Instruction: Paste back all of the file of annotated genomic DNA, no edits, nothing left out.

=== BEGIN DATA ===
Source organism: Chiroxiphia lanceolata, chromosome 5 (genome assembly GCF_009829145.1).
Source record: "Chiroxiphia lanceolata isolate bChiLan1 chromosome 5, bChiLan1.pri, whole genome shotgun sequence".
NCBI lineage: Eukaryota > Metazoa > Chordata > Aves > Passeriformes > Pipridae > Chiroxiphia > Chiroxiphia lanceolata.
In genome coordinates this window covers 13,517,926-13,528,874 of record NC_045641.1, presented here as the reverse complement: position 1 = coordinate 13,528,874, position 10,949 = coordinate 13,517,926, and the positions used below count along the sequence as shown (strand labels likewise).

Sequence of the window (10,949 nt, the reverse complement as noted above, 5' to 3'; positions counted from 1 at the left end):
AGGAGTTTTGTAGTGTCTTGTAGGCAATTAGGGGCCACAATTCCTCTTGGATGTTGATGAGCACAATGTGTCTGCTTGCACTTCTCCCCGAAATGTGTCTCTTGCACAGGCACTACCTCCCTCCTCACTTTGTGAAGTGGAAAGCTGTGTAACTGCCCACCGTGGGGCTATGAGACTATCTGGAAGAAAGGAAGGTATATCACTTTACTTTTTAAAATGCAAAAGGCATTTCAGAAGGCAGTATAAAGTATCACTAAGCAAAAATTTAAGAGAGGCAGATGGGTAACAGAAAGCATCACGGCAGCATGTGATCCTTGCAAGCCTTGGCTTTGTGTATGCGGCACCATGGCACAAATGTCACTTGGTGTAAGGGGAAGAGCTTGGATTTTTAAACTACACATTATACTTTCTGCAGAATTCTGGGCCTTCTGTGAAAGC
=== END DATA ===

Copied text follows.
Source organism: Chiroxiphia lanceolata, chromosome 5 (genome assembly GCF_009829145.1).
Source record: "Chiroxiphia lanceolata isolate bChiLan1 chromosome 5, bChiLan1.pri, whole genome shotgun sequence".
NCBI lineage: Eukaryota > Metazoa > Chordata > Aves > Passeriformes > Pipridae > Chiroxiphia > Chiroxiphia lanceolata.
In genome coordinates this window covers 13,517,926-13,528,874 of record NC_045641.1, presented here as the reverse complement: position 1 = coordinate 13,528,874, position 10,949 = coordinate 13,517,926, and the positions used below count along the sequence as shown (strand labels likewise).

Sequence of the window (10,949 nt, the reverse complement as noted above, 5' to 3'; positions counted from 1 at the left end):
AGGAGTTTTGTAGTGTCTTGTAGGCAATTAGGGGCCACAATTCCTCTTGGATGTTGATGAGCACAATGTGTCTGCTTGCACTTCTCCCCGAAATGTGTCTCTTGCACAGGCACTACCTCCCTCCTCACTTTGTGAAGTGGAAAGCTGTGTAACTGCCCACCGTGGGGCTATGAGACTATCTGGAAGAAAGGAAGGTATATCACTTTACTTTTTAAAATGCAAAAGGCATTTCAGAAGGCAGTATAAAGTATCACTAAGCAAAAATTTAAGAGAGGCAGATGGGTAACAGAAAGCATCACGGCAGCATGTGATCCTTGCAAGCCTTGGCTTTGTGTATGCGGCACCATGGCACAAATGTCACTTGGTGTAAGGGGAAGAGCTTGGATTTTTAAACTACACATTATACTTTCTGCAGAATTCTGGGCCTTCTGTGAAAGC